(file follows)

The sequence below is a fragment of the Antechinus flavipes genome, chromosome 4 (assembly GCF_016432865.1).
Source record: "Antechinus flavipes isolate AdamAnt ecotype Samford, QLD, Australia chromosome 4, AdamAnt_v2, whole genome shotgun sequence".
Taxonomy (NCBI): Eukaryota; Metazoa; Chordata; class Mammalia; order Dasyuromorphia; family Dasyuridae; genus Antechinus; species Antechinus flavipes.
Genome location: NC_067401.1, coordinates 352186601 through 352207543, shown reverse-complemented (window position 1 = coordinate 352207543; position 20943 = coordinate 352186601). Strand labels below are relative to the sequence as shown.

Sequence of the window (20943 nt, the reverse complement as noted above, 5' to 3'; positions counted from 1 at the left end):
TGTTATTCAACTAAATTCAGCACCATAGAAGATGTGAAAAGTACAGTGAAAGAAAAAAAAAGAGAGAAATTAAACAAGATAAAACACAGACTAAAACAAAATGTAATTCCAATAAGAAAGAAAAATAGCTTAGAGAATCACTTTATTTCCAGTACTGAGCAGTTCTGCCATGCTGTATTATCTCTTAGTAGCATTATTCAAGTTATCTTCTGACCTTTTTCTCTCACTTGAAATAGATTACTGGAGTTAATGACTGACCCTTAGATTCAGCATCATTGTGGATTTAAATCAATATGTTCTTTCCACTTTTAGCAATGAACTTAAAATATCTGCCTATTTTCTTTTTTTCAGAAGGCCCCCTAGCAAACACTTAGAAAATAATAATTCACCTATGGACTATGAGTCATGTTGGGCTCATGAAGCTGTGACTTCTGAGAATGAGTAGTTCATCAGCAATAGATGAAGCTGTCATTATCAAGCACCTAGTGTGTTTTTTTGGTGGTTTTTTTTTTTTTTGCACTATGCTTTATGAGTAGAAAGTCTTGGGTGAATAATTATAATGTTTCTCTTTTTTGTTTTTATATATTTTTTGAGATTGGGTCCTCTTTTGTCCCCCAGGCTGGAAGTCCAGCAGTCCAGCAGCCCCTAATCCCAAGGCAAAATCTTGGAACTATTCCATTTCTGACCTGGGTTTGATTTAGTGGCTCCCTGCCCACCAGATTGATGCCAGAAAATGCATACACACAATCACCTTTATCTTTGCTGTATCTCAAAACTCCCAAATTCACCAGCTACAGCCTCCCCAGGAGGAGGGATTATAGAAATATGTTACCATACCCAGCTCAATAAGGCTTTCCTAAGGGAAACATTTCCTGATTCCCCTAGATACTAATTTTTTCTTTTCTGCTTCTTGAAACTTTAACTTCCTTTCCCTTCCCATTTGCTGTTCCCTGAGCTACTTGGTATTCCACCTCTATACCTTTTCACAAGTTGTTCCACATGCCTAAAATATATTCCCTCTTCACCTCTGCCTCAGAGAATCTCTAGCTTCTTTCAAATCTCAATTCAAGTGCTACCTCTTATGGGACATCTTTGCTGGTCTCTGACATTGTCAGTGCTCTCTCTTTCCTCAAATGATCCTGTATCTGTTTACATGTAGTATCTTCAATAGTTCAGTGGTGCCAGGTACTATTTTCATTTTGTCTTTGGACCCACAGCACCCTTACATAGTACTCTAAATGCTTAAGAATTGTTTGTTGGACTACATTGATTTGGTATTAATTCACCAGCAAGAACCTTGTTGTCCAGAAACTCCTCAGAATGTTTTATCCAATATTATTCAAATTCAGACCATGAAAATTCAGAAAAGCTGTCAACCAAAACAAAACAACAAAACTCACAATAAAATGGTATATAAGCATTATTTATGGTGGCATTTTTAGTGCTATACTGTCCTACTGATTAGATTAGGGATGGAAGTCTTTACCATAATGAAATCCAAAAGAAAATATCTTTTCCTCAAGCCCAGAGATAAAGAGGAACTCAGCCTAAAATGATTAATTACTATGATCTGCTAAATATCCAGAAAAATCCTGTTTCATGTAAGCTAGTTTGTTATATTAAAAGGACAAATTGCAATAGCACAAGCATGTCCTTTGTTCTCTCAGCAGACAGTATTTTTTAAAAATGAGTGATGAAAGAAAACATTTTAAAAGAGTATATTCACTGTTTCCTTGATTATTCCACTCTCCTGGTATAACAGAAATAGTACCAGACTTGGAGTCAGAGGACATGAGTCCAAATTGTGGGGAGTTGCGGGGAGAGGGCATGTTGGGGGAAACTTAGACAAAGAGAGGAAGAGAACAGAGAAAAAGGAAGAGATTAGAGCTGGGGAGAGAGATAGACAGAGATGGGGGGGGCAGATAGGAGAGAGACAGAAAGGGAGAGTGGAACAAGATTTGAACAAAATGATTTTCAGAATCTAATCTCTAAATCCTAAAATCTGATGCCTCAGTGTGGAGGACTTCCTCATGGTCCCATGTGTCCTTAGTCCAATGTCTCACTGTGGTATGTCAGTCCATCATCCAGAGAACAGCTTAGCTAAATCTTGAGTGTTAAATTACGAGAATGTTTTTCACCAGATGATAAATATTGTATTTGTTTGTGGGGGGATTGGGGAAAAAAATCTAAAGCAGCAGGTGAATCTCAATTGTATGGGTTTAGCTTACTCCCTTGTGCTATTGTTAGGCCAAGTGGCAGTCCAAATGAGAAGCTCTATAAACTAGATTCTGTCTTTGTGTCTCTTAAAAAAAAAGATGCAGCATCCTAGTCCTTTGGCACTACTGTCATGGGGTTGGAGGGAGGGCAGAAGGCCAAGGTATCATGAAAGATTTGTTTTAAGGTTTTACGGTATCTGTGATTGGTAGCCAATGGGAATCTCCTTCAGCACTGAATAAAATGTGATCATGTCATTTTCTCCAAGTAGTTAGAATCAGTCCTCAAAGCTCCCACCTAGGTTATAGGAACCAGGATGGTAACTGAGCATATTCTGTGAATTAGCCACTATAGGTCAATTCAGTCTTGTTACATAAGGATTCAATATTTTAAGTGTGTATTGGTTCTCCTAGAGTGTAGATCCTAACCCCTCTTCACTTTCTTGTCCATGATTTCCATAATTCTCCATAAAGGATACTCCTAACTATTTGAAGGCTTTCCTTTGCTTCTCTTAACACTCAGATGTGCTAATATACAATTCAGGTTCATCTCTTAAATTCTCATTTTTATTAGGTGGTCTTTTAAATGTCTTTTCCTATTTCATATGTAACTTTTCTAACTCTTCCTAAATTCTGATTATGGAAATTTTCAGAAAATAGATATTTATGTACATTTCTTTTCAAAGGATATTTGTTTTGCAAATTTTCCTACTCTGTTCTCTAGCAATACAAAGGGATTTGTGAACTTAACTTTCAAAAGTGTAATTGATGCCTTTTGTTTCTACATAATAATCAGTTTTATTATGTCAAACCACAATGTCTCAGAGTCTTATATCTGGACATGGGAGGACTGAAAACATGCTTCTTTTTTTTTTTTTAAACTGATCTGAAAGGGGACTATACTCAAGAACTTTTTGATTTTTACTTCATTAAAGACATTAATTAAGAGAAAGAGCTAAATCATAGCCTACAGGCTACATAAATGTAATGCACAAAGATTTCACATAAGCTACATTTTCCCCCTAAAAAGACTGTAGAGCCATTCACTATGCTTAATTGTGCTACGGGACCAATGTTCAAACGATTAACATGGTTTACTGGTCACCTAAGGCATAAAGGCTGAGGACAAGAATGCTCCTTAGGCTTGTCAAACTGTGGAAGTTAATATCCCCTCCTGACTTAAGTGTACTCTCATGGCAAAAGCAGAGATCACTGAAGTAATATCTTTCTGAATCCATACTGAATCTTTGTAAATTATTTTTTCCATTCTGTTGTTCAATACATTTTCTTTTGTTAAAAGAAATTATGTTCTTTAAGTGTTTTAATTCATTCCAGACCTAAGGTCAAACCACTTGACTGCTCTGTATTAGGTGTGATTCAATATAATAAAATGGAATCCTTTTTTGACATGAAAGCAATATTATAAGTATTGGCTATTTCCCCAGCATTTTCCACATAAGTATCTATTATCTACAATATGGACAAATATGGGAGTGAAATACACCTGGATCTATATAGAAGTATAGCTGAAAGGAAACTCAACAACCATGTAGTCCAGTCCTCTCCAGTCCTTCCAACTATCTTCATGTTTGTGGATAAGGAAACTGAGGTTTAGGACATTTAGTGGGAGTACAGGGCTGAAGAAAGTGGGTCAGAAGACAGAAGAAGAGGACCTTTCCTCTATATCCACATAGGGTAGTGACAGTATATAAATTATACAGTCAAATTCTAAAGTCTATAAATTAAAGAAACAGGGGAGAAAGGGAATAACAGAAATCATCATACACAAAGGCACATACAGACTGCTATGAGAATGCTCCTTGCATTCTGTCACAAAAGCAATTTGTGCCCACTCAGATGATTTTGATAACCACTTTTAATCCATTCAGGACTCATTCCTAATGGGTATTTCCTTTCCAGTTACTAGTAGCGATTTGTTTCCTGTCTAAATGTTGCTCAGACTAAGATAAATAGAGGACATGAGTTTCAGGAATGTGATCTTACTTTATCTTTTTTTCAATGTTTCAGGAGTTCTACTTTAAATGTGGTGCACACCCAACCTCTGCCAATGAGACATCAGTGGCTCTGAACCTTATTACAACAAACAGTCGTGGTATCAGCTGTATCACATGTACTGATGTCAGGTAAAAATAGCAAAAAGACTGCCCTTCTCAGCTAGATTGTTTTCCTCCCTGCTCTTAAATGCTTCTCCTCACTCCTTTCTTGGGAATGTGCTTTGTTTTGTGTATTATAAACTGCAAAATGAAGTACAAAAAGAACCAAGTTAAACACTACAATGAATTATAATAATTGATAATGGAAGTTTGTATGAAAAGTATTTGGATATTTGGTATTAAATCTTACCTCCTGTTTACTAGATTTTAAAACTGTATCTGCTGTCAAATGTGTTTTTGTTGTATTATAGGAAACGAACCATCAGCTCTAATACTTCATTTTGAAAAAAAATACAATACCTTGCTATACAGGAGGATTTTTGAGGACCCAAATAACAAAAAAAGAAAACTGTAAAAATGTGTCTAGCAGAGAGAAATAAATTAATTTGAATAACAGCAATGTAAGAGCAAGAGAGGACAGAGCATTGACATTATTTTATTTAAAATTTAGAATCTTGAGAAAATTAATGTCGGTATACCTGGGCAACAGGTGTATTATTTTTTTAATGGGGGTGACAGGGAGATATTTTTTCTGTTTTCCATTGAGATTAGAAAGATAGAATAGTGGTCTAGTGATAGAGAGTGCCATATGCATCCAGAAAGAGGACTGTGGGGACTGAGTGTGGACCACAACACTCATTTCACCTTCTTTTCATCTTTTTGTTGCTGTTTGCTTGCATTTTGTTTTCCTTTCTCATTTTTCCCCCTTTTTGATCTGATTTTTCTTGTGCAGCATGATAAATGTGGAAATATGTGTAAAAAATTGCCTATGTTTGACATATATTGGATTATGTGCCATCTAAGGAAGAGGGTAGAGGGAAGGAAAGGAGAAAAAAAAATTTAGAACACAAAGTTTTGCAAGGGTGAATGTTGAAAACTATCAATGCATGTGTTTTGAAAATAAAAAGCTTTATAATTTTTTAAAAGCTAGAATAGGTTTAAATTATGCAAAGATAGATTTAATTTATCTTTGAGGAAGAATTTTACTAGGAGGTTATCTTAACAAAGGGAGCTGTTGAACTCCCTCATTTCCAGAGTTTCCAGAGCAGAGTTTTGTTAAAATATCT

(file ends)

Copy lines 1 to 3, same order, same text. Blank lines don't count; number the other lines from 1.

The sequence below is a fragment of the Antechinus flavipes genome, chromosome 4 (assembly GCF_016432865.1).
Source record: "Antechinus flavipes isolate AdamAnt ecotype Samford, QLD, Australia chromosome 4, AdamAnt_v2, whole genome shotgun sequence".
Taxonomy (NCBI): Eukaryota; Metazoa; Chordata; class Mammalia; order Dasyuromorphia; family Dasyuridae; genus Antechinus; species Antechinus flavipes.